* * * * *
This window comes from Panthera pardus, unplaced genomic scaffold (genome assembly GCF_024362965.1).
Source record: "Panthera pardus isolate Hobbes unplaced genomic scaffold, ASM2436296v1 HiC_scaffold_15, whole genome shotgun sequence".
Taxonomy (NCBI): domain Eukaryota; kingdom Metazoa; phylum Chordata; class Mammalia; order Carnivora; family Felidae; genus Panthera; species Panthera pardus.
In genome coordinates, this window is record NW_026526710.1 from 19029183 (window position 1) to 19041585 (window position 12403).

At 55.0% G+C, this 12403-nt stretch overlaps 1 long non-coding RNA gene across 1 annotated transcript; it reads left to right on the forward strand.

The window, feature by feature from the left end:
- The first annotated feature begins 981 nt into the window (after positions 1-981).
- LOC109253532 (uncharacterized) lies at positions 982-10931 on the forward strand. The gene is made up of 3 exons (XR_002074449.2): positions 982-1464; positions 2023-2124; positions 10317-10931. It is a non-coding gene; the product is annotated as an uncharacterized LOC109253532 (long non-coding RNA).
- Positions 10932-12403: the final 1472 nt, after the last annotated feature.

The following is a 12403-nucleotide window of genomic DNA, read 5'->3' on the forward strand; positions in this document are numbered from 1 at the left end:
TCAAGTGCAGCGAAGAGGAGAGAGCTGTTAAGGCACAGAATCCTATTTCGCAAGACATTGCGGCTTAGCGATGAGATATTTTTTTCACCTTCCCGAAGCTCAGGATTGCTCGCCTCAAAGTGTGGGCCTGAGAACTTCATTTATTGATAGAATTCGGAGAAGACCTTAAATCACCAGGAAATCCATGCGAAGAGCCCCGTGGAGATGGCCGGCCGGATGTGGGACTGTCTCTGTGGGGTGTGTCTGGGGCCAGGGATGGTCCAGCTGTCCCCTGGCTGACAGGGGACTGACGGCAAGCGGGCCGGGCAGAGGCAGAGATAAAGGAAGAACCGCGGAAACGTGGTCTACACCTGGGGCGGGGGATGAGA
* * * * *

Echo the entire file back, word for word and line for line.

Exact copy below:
This window comes from Panthera pardus, unplaced genomic scaffold (genome assembly GCF_024362965.1).
Source record: "Panthera pardus isolate Hobbes unplaced genomic scaffold, ASM2436296v1 HiC_scaffold_15, whole genome shotgun sequence".
Taxonomy (NCBI): domain Eukaryota; kingdom Metazoa; phylum Chordata; class Mammalia; order Carnivora; family Felidae; genus Panthera; species Panthera pardus.
In genome coordinates, this window is record NW_026526710.1 from 19029183 (window position 1) to 19041585 (window position 12403).

At 55.0% G+C, this 12403-nt stretch overlaps 1 long non-coding RNA gene across 1 annotated transcript; it reads left to right on the forward strand.

The window, feature by feature from the left end:
- The first annotated feature begins 981 nt into the window (after positions 1-981).
- LOC109253532 (uncharacterized) lies at positions 982-10931 on the forward strand. The gene is made up of 3 exons (XR_002074449.2): positions 982-1464; positions 2023-2124; positions 10317-10931. It is a non-coding gene; the product is annotated as an uncharacterized LOC109253532 (long non-coding RNA).
- Positions 10932-12403: the final 1472 nt, after the last annotated feature.

The following is a 12403-nucleotide window of genomic DNA, read 5'->3' on the forward strand; positions in this document are numbered from 1 at the left end:
TCAAGTGCAGCGAAGAGGAGAGAGCTGTTAAGGCACAGAATCCTATTTCGCAAGACATTGCGGCTTAGCGATGAGATATTTTTTTCACCTTCCCGAAGCTCAGGATTGCTCGCCTCAAAGTGTGGGCCTGAGAACTTCATTTATTGATAGAATTCGGAGAAGACCTTAAATCACCAGGAAATCCATGCGAAGAGCCCCGTGGAGATGGCCGGCCGGATGTGGGACTGTCTCTGTGGGGTGTGTCTGGGGCCAGGGATGGTCCAGCTGTCCCCTGGCTGACAGGGGACTGACGGCAAGCGGGCCGGGCAGAGGCAGAGATAAAGGAAGAACCGCGGAAACGTGGTCTACACCTGGGGCGGGGGATGAGA